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Is too much exercising bad for you?

Published on Friday, 10 October 2014 16:47

Gym 630px 14 10 10Everything from yoga to kick boxing is gripping minds in the name of fitness these days. Hence, it is not surprising to see a gym or salsa class at every corner of the city. Those who don’t go to any formal exercise paradise will be doing brisk walking in the early hours or doing funny-looking asanas or yogic breathing. All this is being done in the name of fitness. But, how fine are such fitness regimes or do they give more pain than pleasure? Let’s find out.

Goodness of Exercise: Exercise has many advantages that cannot be overlooked. Physical activity certainly enhances and maintains fitness and overall health and wellbeing.

* It has been shown to boost the immune system and cause weight loss or prevent obesity and Type-2 diabetes.

* Exercise also improves mental health and helps prevent depression and promotes self-esteem.

* For athletes, exercise is a must to continue the sport in which he or she wants to become a professional.

* Exercise also reduces levels of cortisol, which is a stress hormone that builds fat in the abdominal region.

* It may even cure insomnia

The World Health Organisation says that lack of physical activity contributes to approximately 17% of heart disease and diabetes, 12% of falls in the elderly, and 10% of breast cancer and colon cancer. There is some evidence that vigorous exercise is more beneficial than moderate exercise. Some studies have shown that vigorous exercise by healthy individuals can increase good hormones like Anandamide (something which gives ‘Anand’), testosterone and growth hormone. However this pleasure can become pain under certain circumstances. Read

Stress: Under stress, the adrenal glands release corticoid including cortisol, costicosterone and cortisone. Cortisol has been studied most extensively. Over the long-term, elevated cortisol may be as detrimental to overall health as elevated cholesterol or elevated blood sugar. Excessive cortisol release leads to a lowered testosterone-cortisol ratio, which means that body is unable to recover from exercise and build muscle. Further, as cortisol continues to increase, it increases the chances of muscle atrophy, impaired immunity, vitamin depletion and hypertension.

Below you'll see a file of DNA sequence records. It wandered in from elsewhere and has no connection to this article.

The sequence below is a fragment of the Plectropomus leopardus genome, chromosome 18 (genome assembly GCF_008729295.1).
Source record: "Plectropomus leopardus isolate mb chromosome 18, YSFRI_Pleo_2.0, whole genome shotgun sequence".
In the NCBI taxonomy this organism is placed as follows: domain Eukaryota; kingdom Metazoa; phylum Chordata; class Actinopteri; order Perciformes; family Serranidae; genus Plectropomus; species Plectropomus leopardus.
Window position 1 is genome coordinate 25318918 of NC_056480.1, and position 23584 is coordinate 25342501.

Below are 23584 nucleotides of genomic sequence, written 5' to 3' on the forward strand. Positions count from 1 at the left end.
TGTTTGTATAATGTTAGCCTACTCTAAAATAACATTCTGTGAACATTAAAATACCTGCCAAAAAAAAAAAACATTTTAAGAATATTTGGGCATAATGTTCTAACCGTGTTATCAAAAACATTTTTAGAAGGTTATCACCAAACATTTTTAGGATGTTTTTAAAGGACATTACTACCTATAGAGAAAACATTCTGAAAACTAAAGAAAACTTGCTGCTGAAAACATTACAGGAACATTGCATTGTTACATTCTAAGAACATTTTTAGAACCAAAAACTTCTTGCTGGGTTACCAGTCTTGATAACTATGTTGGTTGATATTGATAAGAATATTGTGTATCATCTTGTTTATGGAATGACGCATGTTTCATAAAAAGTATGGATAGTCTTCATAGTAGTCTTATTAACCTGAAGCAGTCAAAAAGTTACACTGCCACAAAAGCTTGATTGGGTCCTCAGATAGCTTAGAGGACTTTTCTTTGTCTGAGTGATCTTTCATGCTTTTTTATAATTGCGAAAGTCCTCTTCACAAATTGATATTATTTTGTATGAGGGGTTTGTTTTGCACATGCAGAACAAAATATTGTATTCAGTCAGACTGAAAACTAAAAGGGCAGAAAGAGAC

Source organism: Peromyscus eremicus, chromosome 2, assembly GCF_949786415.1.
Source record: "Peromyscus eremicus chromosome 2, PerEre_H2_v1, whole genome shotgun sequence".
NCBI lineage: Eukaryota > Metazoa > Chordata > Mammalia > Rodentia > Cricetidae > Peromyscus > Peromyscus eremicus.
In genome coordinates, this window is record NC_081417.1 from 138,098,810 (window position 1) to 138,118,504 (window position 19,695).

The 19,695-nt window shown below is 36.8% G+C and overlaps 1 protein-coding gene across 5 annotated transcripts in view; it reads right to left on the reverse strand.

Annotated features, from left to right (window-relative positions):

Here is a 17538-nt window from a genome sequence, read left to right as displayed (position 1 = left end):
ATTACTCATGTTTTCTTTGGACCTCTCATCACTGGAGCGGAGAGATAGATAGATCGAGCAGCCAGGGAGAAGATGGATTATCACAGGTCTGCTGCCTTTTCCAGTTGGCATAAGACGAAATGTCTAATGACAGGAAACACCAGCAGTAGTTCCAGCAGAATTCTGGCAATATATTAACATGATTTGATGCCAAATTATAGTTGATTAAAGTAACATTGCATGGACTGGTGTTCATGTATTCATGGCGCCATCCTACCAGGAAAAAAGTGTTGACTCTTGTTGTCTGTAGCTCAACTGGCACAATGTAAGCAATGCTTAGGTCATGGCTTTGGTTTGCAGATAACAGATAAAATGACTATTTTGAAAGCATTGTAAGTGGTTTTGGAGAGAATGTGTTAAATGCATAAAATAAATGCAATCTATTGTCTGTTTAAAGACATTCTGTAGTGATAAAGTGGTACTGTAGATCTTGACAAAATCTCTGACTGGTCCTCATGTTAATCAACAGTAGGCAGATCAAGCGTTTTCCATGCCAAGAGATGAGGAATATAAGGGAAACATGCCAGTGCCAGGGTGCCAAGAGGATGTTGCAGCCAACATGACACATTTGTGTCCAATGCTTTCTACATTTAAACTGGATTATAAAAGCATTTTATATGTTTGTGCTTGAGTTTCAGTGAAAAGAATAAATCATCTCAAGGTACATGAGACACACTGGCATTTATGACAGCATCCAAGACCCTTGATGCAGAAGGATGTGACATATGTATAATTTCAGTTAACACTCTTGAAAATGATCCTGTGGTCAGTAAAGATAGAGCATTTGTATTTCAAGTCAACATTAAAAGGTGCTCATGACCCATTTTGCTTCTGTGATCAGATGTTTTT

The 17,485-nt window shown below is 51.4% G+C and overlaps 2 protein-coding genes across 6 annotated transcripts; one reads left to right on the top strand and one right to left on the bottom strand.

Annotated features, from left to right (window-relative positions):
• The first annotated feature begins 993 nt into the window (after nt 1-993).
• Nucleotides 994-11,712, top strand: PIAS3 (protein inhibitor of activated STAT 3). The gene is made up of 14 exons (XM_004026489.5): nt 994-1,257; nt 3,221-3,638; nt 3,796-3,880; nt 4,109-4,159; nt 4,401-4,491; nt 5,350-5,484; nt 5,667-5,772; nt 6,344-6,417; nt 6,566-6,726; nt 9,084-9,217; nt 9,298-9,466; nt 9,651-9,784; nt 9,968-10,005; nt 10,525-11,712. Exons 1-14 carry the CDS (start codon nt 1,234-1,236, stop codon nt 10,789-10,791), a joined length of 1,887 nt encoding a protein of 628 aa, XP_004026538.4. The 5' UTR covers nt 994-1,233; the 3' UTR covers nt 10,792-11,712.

Exercise and cortisol: Many people continue to increase both volume and intensity of exercise as they progress, although the body cannot adapt to this over a long period of time. As intensity of exercise goes up, exercise volume must go down. Long duration and intense exercise sets the body in muscle breakdown mode, where there is a net protein breakdown in the body. During this time, cortisol release is high to decrease muscle inflammation. On one hand, it reduces inflammation but on other hand it builds belly fat. While this is a natural response, excessive cortisol is associated with overtraining.

Nutrition and exercise: A simple rule – if you have to feel the goodness of exercise or exercise to the optimum, you need to give right and enough energy to the body. Even if you plan to eat less for weight loss, please know the right amount and source of energy foods you need. If you don’t supply enough energy to the working muscle, there will be a breakdown of body muscle to supply energy. Also, high protein, no-carb diets are harmful to the body. Low energy means low levels of blood sugar and this stimulates the secretion of cortisol.

Lack of sleep and cortisol: Current research indicates that sleep deprivation can lead to an elevation in cortisol and is harmful to carbohydrate metabolism. Sleep loss is associated with striking alterations in hormone levels that regulate appetite and may be a contributing factor to obesity. Anyone making a commitment to losing weight should probably consider a parallel commitment to get more sleep.

Over-exercising and free radical war: One of the best ways we can counter and overcome stress in our lives is regular exercise. However, not all exercise is good for fighting the free radical war. Free radicals are toxic agents that damage the cells, which result in poor functioning and cell death. In fact, excessive exercise for which the body is not prepared can actually cause extensive oxidative damage. Free radical production goes up during exhausting, high-intensity workouts and such free radical activity is associated with oxidative damage in the muscles, liver, blood and other tissues.

Hence, at the heaviest training levels, there is increased susceptibility to cancer, heart attacks, cataracts, premature ageing and decreased immunity. Reasons why there is increased free radical damage during exercise are: the consumption of oxygen goes up 10-20 times by the over-exercised muscle and there is an increased output of super oxide radicals and this overburdens the antioxidant defences mechanism.


Last Updated on Friday, 10 October 2014 16:47